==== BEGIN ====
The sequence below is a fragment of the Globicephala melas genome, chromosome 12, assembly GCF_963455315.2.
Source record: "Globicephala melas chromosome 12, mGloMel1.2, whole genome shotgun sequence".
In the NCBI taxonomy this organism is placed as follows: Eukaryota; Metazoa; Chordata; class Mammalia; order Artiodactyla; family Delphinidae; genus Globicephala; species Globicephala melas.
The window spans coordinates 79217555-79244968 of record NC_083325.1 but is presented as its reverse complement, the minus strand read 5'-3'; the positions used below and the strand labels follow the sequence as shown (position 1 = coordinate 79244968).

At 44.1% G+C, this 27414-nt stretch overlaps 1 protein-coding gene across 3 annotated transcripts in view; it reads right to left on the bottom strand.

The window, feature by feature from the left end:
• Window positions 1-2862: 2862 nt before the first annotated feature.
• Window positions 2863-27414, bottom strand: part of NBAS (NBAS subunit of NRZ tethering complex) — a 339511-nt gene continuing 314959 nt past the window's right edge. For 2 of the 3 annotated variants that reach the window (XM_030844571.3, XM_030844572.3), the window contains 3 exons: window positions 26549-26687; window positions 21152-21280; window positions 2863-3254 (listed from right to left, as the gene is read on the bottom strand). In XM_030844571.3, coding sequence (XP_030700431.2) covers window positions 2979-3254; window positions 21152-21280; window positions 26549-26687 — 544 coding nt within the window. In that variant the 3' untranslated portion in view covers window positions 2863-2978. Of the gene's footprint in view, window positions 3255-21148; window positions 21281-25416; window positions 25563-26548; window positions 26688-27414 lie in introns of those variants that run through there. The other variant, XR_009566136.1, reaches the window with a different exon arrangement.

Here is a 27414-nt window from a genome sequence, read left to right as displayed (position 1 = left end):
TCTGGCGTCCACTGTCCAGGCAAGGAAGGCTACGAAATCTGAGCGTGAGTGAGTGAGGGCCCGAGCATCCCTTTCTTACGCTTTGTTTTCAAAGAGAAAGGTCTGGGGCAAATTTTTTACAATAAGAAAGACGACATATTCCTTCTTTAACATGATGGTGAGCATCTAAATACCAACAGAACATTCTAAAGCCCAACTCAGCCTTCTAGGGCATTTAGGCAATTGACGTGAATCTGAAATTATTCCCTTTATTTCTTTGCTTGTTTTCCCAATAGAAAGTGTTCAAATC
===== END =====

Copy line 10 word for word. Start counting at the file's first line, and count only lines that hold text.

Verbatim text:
TCTGGCGTCCACTGTCCAGGCAAGGAAGGCTACGAAATCTGAGCGTGAGTGAGTGAGGGCCCGAGCATCCCTTTCTTACGCTTTGTTTTCAAAGAGAAAGGTCTGGGGCAAATTTTTTACAATAAGAAAGACGACATATTCCTTCTTTAACATGATGGTGAGCATCTAAATACCAACAGAACATTCTAAAGCCCAACTCAGCCTTCTAGGGCATTTAGGCAATTGACGTGAATCTGAAATTATTCCCTTTATTTCTTTGCTTGTTTTCCCAATAGAAAGTGTTCAAATC